Lesson 2. Spatial Raster Metadata: CRS, Resolution, and Extent in Python


Learning Objectives

After completing this tutorial, you will be able to:

  • Be able to define 3 spatial attributes of a raster dataset: extent, crs and resolution.
  • Find a raster’s spatial metadata in Python.

What You Need

You will need a computer with internet access to complete this lesson.

Download Colorado Flood Teaching Data Subset data

You will learn about three important spatial attributes associated with raster data that in this lesson: Coordinate Reference Systems, resolution, and spatial extent.

1. Coordinate Reference System

The Coordinate Reference System or CRS of a spatial object tells Python where the raster is located in geographic space. It also tells Python what mathematical method should be used to “flatten” or project the raster in geographic space.

Maps of the United States in different projections. Notice the differences in shape associated with each different projection. These differences are a direct result of the calculations used to 'flatten' the data onto a 2-dimensional map. Source: M. Corey, opennews.org
Maps of the United States in different projections. Notice the differences in shape associated with each different projection. These differences are a direct result of the calculations used to "flatten" the data onto a 2-dimensional map. Source: M. Corey, opennews.org

What Makes Spatial Data Line Up On A Map?

You will discuss Coordinate Reference systems in more detail in next weeks class. For this week, just remember that data from the same location but saved in different coordinate references systems will not line up in any GIS or other program. Thus, it’s important when working with spatial data in a program like Python to identify the coordinate reference system applied to the data and retain it throughout data processing and analysis.

View Raster Coordinate Reference System (CRS) in Python

You can view the CRS string associated with your Python object using thecrs() method.

# View crs of raster imported with rasterio
with rio.open('data/colorado-flood/spatial/boulder-leehill-rd/pre-flood/lidar/pre_DTM.tif') as src:
    print(src.crs)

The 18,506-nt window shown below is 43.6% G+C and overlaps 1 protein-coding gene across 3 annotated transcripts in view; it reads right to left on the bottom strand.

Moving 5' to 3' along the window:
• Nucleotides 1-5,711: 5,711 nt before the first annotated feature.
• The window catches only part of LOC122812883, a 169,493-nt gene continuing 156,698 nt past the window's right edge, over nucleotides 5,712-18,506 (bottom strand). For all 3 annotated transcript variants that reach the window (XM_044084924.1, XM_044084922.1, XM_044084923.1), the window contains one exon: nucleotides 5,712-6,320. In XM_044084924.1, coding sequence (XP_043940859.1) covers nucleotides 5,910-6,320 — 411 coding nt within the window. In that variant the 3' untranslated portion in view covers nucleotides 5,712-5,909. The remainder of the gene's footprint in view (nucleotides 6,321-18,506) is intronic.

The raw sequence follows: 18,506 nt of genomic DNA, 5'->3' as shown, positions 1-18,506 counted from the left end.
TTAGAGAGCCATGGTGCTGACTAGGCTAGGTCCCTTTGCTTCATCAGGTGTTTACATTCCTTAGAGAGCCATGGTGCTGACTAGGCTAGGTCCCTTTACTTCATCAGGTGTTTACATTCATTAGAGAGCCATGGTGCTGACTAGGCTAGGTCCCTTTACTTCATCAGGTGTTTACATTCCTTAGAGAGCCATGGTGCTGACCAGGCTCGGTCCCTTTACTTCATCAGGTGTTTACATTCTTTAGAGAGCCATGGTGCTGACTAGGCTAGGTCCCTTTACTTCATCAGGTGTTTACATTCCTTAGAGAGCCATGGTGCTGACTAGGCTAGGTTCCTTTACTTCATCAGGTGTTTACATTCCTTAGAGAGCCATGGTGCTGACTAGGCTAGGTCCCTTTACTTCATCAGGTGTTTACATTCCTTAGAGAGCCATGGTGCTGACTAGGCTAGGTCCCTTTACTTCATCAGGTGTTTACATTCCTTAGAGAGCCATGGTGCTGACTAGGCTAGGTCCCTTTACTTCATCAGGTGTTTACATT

+init=epsg:32613

You can assign this string to a Python object, too.

# Assign crs to myCRS object
myCRS = src.crs
myCRS
CRS({'init': 'epsg:32613'})

The CRS EPSG code for your lidar_dem object is 32613. Next, you can look that EPSG code up on the spatial reference.org website to figure out what CRS it refers to and the associated units. In this case you are using UTM zone 13 North.

Digging deeper you can view the proj 4 string which tells us that the horizontal units of this project are in meters (m).

The UTM zones across the continental United States. Source: Chrismurf, wikimedia.org.
The UTM zones across the continental United States. Source: Chrismurf, wikimedia.org.

The CRS format, returned by python, is in a EPSG format. This means that the projection information is represented by a single number. However on the spatialreference.org website you can also view the proj4 string which will tell you a bit more about the horizontal units that the data are in. An overview of proj4 is below.

+proj=utm +zone=18 +datum=WGS84 +units=m +no_defs +ellps=WGS84 +towgs84=0,0,0

Converting EPSG to Proj4 in Python

A python package for this class called ‘earthpy’ contains a dictionary that will help you convert EPSG codes into a Proj4 string. This can be used with rasterio in order to determine the metadata for a given EPSG code. For example, if you wish to know the units of the EPSG code above, you can do the following:

# Each key of the dictionary is an EPSG code
print(list(et.epsg.keys())[:10])